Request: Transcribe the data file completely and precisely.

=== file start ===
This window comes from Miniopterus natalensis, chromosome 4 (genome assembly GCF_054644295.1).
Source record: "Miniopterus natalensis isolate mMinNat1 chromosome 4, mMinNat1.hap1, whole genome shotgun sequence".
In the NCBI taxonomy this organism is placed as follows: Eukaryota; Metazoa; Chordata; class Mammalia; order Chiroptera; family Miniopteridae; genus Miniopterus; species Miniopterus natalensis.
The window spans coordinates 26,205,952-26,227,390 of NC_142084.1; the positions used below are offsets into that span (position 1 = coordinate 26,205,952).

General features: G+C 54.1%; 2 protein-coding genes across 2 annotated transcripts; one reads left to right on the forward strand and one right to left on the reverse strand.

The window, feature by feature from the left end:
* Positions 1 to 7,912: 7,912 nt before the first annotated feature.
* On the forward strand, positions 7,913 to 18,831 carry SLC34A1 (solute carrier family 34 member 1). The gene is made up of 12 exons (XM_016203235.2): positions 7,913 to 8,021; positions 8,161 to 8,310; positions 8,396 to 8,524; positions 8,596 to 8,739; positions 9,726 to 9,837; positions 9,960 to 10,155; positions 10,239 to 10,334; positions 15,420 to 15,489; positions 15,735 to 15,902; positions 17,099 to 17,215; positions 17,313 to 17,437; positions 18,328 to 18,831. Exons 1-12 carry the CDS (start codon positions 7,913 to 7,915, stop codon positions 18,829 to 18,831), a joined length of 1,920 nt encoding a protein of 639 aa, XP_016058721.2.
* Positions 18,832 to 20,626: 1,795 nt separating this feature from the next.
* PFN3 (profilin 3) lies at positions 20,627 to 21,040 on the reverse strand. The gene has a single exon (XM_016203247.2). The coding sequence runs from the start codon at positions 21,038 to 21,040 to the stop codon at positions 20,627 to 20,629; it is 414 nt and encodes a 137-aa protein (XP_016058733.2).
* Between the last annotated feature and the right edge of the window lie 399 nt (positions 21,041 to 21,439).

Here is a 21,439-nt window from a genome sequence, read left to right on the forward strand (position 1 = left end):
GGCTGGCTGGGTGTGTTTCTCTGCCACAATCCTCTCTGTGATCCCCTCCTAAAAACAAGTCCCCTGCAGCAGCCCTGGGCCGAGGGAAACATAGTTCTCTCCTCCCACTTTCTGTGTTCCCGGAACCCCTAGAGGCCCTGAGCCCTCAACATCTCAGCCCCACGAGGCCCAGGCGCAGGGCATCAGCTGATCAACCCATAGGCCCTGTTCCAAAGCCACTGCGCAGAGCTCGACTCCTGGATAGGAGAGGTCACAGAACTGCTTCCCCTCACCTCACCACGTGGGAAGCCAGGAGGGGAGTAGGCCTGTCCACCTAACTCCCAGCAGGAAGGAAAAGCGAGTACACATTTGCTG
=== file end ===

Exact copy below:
This window comes from Miniopterus natalensis, chromosome 4 (genome assembly GCF_054644295.1).
Source record: "Miniopterus natalensis isolate mMinNat1 chromosome 4, mMinNat1.hap1, whole genome shotgun sequence".
In the NCBI taxonomy this organism is placed as follows: Eukaryota; Metazoa; Chordata; class Mammalia; order Chiroptera; family Miniopteridae; genus Miniopterus; species Miniopterus natalensis.
The window spans coordinates 26,205,952-26,227,390 of NC_142084.1; the positions used below are offsets into that span (position 1 = coordinate 26,205,952).

General features: G+C 54.1%; 2 protein-coding genes across 2 annotated transcripts; one reads left to right on the forward strand and one right to left on the reverse strand.

The window, feature by feature from the left end:
* Positions 1 to 7,912: 7,912 nt before the first annotated feature.
* On the forward strand, positions 7,913 to 18,831 carry SLC34A1 (solute carrier family 34 member 1). The gene is made up of 12 exons (XM_016203235.2): positions 7,913 to 8,021; positions 8,161 to 8,310; positions 8,396 to 8,524; positions 8,596 to 8,739; positions 9,726 to 9,837; positions 9,960 to 10,155; positions 10,239 to 10,334; positions 15,420 to 15,489; positions 15,735 to 15,902; positions 17,099 to 17,215; positions 17,313 to 17,437; positions 18,328 to 18,831. Exons 1-12 carry the CDS (start codon positions 7,913 to 7,915, stop codon positions 18,829 to 18,831), a joined length of 1,920 nt encoding a protein of 639 aa, XP_016058721.2.
* Positions 18,832 to 20,626: 1,795 nt separating this feature from the next.
* PFN3 (profilin 3) lies at positions 20,627 to 21,040 on the reverse strand. The gene has a single exon (XM_016203247.2). The coding sequence runs from the start codon at positions 21,038 to 21,040 to the stop codon at positions 20,627 to 20,629; it is 414 nt and encodes a 137-aa protein (XP_016058733.2).
* Between the last annotated feature and the right edge of the window lie 399 nt (positions 21,041 to 21,439).

Here is a 21,439-nt window from a genome sequence, read left to right on the forward strand (position 1 = left end):
GGCTGGCTGGGTGTGTTTCTCTGCCACAATCCTCTCTGTGATCCCCTCCTAAAAACAAGTCCCCTGCAGCAGCCCTGGGCCGAGGGAAACATAGTTCTCTCCTCCCACTTTCTGTGTTCCCGGAACCCCTAGAGGCCCTGAGCCCTCAACATCTCAGCCCCACGAGGCCCAGGCGCAGGGCATCAGCTGATCAACCCATAGGCCCTGTTCCAAAGCCACTGCGCAGAGCTCGACTCCTGGATAGGAGAGGTCACAGAACTGCTTCCCCTCACCTCACCACGTGGGAAGCCAGGAGGGGAGTAGGCCTGTCCACCTAACTCCCAGCAGGAAGGAAAAGCGAGTACACATTTGCTG